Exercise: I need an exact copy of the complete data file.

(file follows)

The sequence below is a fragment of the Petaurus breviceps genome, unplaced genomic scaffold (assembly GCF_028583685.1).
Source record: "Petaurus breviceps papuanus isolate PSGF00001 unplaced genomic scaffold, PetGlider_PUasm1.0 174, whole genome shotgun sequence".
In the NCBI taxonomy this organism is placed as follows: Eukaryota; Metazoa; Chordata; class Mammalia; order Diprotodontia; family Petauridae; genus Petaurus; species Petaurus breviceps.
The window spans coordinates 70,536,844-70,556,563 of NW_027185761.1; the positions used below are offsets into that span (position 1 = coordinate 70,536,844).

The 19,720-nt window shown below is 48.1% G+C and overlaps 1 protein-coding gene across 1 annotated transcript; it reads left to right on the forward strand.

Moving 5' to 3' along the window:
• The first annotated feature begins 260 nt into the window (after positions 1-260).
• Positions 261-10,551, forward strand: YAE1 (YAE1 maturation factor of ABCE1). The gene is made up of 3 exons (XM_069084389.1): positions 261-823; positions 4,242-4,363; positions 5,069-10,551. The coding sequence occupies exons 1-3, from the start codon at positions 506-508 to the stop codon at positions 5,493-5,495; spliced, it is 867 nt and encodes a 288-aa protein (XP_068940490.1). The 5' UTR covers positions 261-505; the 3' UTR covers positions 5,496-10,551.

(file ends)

The sequence below is a fragment of the Petaurus breviceps genome, unplaced genomic scaffold (assembly GCF_028583685.1).
Source record: "Petaurus breviceps papuanus isolate PSGF00001 unplaced genomic scaffold, PetGlider_PUasm1.0 174, whole genome shotgun sequence".
In the NCBI taxonomy this organism is placed as follows: Eukaryota; Metazoa; Chordata; class Mammalia; order Diprotodontia; family Petauridae; genus Petaurus; species Petaurus breviceps.
The window spans coordinates 70,536,844-70,556,563 of NW_027185761.1; the positions used below are offsets into that span (position 1 = coordinate 70,536,844).

The 19,720-nt window shown below is 48.1% G+C and overlaps 1 protein-coding gene across 1 annotated transcript; it reads left to right on the forward strand.

Moving 5' to 3' along the window:
• The first annotated feature begins 260 nt into the window (after positions 1-260).
• Positions 261-10,551, forward strand: YAE1 (YAE1 maturation factor of ABCE1). The gene is made up of 3 exons (XM_069084389.1): positions 261-823; positions 4,242-4,363; positions 5,069-10,551. The coding sequence occupies exons 1-3, from the start codon at positions 506-508 to the stop codon at positions 5,493-5,495; spliced, it is 867 nt and encodes a 288-aa protein (XP_068940490.1). The 5' UTR covers positions 261-505; the 3' UTR covers positions 5,496-10,551.